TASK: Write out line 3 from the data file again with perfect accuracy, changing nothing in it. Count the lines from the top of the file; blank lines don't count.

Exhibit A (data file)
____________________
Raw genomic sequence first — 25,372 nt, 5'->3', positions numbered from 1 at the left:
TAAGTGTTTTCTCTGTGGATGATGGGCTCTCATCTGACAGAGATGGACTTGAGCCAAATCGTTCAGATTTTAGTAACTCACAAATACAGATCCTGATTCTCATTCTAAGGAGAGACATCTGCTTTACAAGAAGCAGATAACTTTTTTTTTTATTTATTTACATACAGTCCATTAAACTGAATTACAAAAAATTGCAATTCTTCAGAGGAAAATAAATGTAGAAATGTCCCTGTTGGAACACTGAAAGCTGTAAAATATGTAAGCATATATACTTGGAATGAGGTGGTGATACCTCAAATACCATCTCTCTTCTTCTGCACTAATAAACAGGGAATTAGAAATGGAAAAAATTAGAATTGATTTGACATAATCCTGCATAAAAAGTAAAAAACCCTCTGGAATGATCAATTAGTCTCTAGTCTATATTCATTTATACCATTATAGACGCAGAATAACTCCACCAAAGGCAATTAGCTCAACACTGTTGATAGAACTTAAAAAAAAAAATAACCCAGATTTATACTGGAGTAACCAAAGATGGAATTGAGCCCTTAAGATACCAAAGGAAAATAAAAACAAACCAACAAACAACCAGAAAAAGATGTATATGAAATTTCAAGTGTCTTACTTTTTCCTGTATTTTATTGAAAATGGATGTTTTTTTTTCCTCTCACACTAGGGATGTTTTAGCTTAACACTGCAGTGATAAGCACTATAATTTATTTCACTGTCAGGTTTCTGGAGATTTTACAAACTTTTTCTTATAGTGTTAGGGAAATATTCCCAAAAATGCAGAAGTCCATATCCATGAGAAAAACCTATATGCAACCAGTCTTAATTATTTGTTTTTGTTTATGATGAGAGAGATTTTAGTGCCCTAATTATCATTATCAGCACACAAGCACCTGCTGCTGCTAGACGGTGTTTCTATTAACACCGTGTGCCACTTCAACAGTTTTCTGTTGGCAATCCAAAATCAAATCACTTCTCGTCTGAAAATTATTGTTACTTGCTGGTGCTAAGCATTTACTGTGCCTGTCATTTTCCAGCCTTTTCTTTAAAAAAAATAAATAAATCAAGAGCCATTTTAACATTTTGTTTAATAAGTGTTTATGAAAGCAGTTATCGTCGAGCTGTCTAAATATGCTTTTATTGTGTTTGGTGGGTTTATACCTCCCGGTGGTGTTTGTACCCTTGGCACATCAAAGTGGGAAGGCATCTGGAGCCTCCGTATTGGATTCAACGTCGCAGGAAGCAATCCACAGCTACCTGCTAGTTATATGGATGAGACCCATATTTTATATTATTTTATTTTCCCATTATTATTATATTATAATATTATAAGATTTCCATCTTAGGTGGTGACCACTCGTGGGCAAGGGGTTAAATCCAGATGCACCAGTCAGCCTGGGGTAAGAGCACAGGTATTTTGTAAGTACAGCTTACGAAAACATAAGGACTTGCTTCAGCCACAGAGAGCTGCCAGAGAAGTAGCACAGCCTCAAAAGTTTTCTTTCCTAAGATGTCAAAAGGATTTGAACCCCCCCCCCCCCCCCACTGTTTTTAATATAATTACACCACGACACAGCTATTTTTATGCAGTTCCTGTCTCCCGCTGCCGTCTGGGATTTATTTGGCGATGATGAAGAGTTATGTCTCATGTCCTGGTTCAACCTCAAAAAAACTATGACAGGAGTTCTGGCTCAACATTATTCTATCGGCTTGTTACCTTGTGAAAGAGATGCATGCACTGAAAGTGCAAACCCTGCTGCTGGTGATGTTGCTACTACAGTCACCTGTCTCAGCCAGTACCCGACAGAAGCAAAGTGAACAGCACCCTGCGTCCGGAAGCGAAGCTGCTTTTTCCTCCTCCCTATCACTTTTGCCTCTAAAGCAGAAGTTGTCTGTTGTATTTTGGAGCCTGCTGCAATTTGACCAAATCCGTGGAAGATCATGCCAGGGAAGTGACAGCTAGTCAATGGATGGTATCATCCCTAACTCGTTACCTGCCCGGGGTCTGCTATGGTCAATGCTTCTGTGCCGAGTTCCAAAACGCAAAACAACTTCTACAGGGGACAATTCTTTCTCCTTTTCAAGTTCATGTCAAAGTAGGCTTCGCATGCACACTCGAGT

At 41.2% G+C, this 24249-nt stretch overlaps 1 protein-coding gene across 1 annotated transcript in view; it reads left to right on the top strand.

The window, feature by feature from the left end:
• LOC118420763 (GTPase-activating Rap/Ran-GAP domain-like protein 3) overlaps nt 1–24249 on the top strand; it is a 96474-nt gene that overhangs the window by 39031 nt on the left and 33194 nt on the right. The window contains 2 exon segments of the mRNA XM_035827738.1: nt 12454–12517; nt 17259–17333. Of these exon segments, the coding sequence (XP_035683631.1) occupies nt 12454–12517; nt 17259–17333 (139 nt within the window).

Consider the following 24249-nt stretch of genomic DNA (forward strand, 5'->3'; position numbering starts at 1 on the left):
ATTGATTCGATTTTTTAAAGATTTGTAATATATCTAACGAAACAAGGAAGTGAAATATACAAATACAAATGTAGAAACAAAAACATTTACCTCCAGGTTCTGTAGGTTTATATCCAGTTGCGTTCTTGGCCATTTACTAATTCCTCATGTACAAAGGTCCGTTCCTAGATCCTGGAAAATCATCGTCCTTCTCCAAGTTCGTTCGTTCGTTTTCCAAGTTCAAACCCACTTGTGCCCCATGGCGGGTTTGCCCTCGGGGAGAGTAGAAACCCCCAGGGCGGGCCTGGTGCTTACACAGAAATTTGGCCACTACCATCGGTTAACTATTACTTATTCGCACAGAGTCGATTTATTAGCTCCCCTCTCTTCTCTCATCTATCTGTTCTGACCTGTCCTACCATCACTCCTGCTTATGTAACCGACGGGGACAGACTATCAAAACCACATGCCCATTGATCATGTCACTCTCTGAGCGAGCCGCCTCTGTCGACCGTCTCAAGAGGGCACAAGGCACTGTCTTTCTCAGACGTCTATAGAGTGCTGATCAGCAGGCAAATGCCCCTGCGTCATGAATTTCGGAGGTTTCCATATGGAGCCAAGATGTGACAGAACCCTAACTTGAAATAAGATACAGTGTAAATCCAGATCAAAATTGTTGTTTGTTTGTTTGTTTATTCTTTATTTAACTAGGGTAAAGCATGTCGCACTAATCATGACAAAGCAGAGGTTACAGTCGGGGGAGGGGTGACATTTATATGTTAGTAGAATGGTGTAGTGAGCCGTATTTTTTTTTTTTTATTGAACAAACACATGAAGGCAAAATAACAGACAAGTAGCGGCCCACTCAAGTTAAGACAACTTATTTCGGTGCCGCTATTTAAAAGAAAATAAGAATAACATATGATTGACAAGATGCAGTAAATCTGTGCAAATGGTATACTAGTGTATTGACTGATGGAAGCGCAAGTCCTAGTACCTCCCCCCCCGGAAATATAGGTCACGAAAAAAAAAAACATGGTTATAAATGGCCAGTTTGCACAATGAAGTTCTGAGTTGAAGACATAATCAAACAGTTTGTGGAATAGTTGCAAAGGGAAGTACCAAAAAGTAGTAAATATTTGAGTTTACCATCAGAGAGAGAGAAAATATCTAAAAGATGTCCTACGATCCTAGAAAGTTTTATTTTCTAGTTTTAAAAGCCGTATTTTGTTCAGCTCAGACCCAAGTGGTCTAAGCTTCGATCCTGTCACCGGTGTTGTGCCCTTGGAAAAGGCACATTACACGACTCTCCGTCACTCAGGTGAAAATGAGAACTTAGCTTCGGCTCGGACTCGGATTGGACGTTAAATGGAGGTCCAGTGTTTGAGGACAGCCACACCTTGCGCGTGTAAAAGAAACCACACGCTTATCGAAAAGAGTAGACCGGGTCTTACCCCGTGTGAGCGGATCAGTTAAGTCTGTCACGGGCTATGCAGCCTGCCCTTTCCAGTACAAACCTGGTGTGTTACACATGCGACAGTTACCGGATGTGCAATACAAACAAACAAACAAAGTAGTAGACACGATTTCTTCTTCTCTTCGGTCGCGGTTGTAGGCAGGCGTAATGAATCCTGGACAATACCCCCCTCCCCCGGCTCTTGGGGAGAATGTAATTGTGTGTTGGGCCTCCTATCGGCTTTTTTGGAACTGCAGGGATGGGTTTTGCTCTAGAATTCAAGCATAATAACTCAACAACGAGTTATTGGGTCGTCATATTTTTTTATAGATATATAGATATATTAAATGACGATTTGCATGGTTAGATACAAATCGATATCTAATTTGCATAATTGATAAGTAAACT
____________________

At 41.2% G+C, this 24249-nt stretch overlaps 1 protein-coding gene across 1 annotated transcript in view; it reads left to right on the top strand.